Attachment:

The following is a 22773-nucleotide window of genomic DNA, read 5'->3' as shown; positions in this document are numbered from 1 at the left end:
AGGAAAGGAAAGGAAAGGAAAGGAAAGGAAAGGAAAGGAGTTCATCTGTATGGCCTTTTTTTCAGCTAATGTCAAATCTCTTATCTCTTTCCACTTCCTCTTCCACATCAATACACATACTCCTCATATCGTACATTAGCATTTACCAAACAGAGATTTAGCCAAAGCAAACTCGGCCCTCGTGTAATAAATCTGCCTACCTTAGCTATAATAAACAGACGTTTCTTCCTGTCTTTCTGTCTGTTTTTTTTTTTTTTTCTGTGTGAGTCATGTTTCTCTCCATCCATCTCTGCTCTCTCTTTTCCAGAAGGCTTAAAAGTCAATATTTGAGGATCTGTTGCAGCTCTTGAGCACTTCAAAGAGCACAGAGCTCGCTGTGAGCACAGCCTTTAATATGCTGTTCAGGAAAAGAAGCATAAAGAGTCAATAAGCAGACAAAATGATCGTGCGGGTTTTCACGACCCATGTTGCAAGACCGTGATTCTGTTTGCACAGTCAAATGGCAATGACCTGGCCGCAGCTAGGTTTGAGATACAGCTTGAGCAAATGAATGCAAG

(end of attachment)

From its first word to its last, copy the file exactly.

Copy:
The following is a 22773-nucleotide window of genomic DNA, read 5'->3' as shown; positions in this document are numbered from 1 at the left end:
AGGAAAGGAAAGGAAAGGAAAGGAAAGGAAAGGAAAGGAGTTCATCTGTATGGCCTTTTTTTCAGCTAATGTCAAATCTCTTATCTCTTTCCACTTCCTCTTCCACATCAATACACATACTCCTCATATCGTACATTAGCATTTACCAAACAGAGATTTAGCCAAAGCAAACTCGGCCCTCGTGTAATAAATCTGCCTACCTTAGCTATAATAAACAGACGTTTCTTCCTGTCTTTCTGTCTGTTTTTTTTTTTTTTTCTGTGTGAGTCATGTTTCTCTCCATCCATCTCTGCTCTCTCTTTTCCAGAAGGCTTAAAAGTCAATATTTGAGGATCTGTTGCAGCTCTTGAGCACTTCAAAGAGCACAGAGCTCGCTGTGAGCACAGCCTTTAATATGCTGTTCAGGAAAAGAAGCATAAAGAGTCAATAAGCAGACAAAATGATCGTGCGGGTTTTCACGACCCATGTTGCAAGACCGTGATTCTGTTTGCACAGTCAAATGGCAATGACCTGGCCGCAGCTAGGTTTGAGATACAGCTTGAGCAAATGAATGCAAG